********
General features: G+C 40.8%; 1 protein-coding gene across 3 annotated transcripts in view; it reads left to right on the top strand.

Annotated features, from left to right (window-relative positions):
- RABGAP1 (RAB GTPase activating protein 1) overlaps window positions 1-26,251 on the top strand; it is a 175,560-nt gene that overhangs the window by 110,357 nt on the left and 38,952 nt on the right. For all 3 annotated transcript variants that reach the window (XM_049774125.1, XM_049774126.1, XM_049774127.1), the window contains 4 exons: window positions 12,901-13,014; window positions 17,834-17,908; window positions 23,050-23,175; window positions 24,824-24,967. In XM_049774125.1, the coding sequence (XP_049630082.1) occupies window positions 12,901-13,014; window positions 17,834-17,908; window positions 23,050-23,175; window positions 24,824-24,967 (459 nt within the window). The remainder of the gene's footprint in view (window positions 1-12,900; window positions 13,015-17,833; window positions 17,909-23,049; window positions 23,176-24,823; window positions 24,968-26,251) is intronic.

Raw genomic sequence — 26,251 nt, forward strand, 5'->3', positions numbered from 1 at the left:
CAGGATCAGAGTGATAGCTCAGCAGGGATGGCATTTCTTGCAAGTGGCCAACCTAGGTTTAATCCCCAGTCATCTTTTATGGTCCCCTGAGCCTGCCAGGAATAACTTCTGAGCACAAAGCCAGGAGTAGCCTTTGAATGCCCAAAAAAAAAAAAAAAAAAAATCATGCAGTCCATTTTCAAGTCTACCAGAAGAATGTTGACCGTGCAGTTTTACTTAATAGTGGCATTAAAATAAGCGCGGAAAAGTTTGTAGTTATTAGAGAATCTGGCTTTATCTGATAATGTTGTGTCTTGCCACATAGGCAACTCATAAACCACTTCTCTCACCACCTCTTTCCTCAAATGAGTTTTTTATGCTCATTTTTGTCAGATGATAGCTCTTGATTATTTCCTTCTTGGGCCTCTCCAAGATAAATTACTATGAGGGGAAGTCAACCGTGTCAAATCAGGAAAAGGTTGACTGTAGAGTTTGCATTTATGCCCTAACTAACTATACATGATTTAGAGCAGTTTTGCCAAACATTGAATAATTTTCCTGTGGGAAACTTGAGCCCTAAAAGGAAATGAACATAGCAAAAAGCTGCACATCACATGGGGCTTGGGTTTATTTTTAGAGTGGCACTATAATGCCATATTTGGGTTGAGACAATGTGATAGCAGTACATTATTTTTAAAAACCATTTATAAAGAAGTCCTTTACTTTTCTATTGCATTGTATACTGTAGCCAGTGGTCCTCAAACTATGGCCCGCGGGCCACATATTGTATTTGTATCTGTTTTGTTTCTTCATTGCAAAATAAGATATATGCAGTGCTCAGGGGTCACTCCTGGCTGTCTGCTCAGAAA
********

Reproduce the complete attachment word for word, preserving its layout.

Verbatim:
General features: G+C 40.8%; 1 protein-coding gene across 3 annotated transcripts in view; it reads left to right on the top strand.

Annotated features, from left to right (window-relative positions):
- RABGAP1 (RAB GTPase activating protein 1) overlaps window positions 1-26,251 on the top strand; it is a 175,560-nt gene that overhangs the window by 110,357 nt on the left and 38,952 nt on the right. For all 3 annotated transcript variants that reach the window (XM_049774125.1, XM_049774126.1, XM_049774127.1), the window contains 4 exons: window positions 12,901-13,014; window positions 17,834-17,908; window positions 23,050-23,175; window positions 24,824-24,967. In XM_049774125.1, the coding sequence (XP_049630082.1) occupies window positions 12,901-13,014; window positions 17,834-17,908; window positions 23,050-23,175; window positions 24,824-24,967 (459 nt within the window). The remainder of the gene's footprint in view (window positions 1-12,900; window positions 13,015-17,833; window positions 17,909-23,049; window positions 23,176-24,823; window positions 24,968-26,251) is intronic.

Raw genomic sequence — 26,251 nt, forward strand, 5'->3', positions numbered from 1 at the left:
CAGGATCAGAGTGATAGCTCAGCAGGGATGGCATTTCTTGCAAGTGGCCAACCTAGGTTTAATCCCCAGTCATCTTTTATGGTCCCCTGAGCCTGCCAGGAATAACTTCTGAGCACAAAGCCAGGAGTAGCCTTTGAATGCCCAAAAAAAAAAAAAAAAAAAATCATGCAGTCCATTTTCAAGTCTACCAGAAGAATGTTGACCGTGCAGTTTTACTTAATAGTGGCATTAAAATAAGCGCGGAAAAGTTTGTAGTTATTAGAGAATCTGGCTTTATCTGATAATGTTGTGTCTTGCCACATAGGCAACTCATAAACCACTTCTCTCACCACCTCTTTCCTCAAATGAGTTTTTTATGCTCATTTTTGTCAGATGATAGCTCTTGATTATTTCCTTCTTGGGCCTCTCCAAGATAAATTACTATGAGGGGAAGTCAACCGTGTCAAATCAGGAAAAGGTTGACTGTAGAGTTTGCATTTATGCCCTAACTAACTATACATGATTTAGAGCAGTTTTGCCAAACATTGAATAATTTTCCTGTGGGAAACTTGAGCCCTAAAAGGAAATGAACATAGCAAAAAGCTGCACATCACATGGGGCTTGGGTTTATTTTTAGAGTGGCACTATAATGCCATATTTGGGTTGAGACAATGTGATAGCAGTACATTATTTTTAAAAACCATTTATAAAGAAGTCCTTTACTTTTCTATTGCATTGTATACTGTAGCCAGTGGTCCTCAAACTATGGCCCGCGGGCCACATATTGTATTTGTATCTGTTTTGTTTCTTCATTGCAAAATAAGATATATGCAGTGCTCAGGGGTCACTCCTGGCTGTCTGCTCAGAAA